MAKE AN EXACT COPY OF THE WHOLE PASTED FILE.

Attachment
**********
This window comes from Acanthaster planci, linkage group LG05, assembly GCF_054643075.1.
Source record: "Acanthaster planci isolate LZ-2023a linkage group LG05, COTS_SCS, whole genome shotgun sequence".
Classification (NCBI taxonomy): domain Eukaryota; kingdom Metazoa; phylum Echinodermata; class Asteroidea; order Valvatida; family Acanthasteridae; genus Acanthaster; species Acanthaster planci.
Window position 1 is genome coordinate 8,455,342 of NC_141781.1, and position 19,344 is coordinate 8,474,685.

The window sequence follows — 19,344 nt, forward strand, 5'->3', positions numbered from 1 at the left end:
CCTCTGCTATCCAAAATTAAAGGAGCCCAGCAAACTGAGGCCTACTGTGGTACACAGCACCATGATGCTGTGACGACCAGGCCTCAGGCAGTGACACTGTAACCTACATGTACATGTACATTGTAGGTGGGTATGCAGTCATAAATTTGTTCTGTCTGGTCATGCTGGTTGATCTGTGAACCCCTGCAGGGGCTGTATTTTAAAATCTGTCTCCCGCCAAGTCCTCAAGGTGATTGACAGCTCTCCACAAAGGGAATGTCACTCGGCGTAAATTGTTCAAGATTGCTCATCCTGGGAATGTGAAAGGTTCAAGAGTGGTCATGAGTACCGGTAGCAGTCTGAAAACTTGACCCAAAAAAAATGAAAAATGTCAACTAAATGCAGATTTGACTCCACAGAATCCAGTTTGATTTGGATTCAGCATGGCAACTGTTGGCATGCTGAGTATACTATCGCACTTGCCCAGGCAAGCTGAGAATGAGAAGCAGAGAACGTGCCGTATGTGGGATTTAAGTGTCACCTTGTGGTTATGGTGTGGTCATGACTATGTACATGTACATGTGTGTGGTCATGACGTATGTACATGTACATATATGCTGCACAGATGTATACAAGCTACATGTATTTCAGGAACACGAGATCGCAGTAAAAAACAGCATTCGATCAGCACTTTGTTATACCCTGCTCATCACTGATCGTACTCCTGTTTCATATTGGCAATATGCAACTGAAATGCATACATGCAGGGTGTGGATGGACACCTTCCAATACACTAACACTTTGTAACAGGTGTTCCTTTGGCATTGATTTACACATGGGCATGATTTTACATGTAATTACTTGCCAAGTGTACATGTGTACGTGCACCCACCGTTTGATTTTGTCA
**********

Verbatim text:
This window comes from Acanthaster planci, linkage group LG05, assembly GCF_054643075.1.
Source record: "Acanthaster planci isolate LZ-2023a linkage group LG05, COTS_SCS, whole genome shotgun sequence".
Classification (NCBI taxonomy): domain Eukaryota; kingdom Metazoa; phylum Echinodermata; class Asteroidea; order Valvatida; family Acanthasteridae; genus Acanthaster; species Acanthaster planci.
Window position 1 is genome coordinate 8,455,342 of NC_141781.1, and position 19,344 is coordinate 8,474,685.

The window sequence follows — 19,344 nt, forward strand, 5'->3', positions numbered from 1 at the left end:
CCTCTGCTATCCAAAATTAAAGGAGCCCAGCAAACTGAGGCCTACTGTGGTACACAGCACCATGATGCTGTGACGACCAGGCCTCAGGCAGTGACACTGTAACCTACATGTACATGTACATTGTAGGTGGGTATGCAGTCATAAATTTGTTCTGTCTGGTCATGCTGGTTGATCTGTGAACCCCTGCAGGGGCTGTATTTTAAAATCTGTCTCCCGCCAAGTCCTCAAGGTGATTGACAGCTCTCCACAAAGGGAATGTCACTCGGCGTAAATTGTTCAAGATTGCTCATCCTGGGAATGTGAAAGGTTCAAGAGTGGTCATGAGTACCGGTAGCAGTCTGAAAACTTGACCCAAAAAAAATGAAAAATGTCAACTAAATGCAGATTTGACTCCACAGAATCCAGTTTGATTTGGATTCAGCATGGCAACTGTTGGCATGCTGAGTATACTATCGCACTTGCCCAGGCAAGCTGAGAATGAGAAGCAGAGAACGTGCCGTATGTGGGATTTAAGTGTCACCTTGTGGTTATGGTGTGGTCATGACTATGTACATGTACATGTGTGTGGTCATGACGTATGTACATGTACATATATGCTGCACAGATGTATACAAGCTACATGTATTTCAGGAACACGAGATCGCAGTAAAAAACAGCATTCGATCAGCACTTTGTTATACCCTGCTCATCACTGATCGTACTCCTGTTTCATATTGGCAATATGCAACTGAAATGCATACATGCAGGGTGTGGATGGACACCTTCCAATACACTAACACTTTGTAACAGGTGTTCCTTTGGCATTGATTTACACATGGGCATGATTTTACATGTAATTACTTGCCAAGTGTACATGTGTACGTGCACCCACCGTTTGATTTTGTCA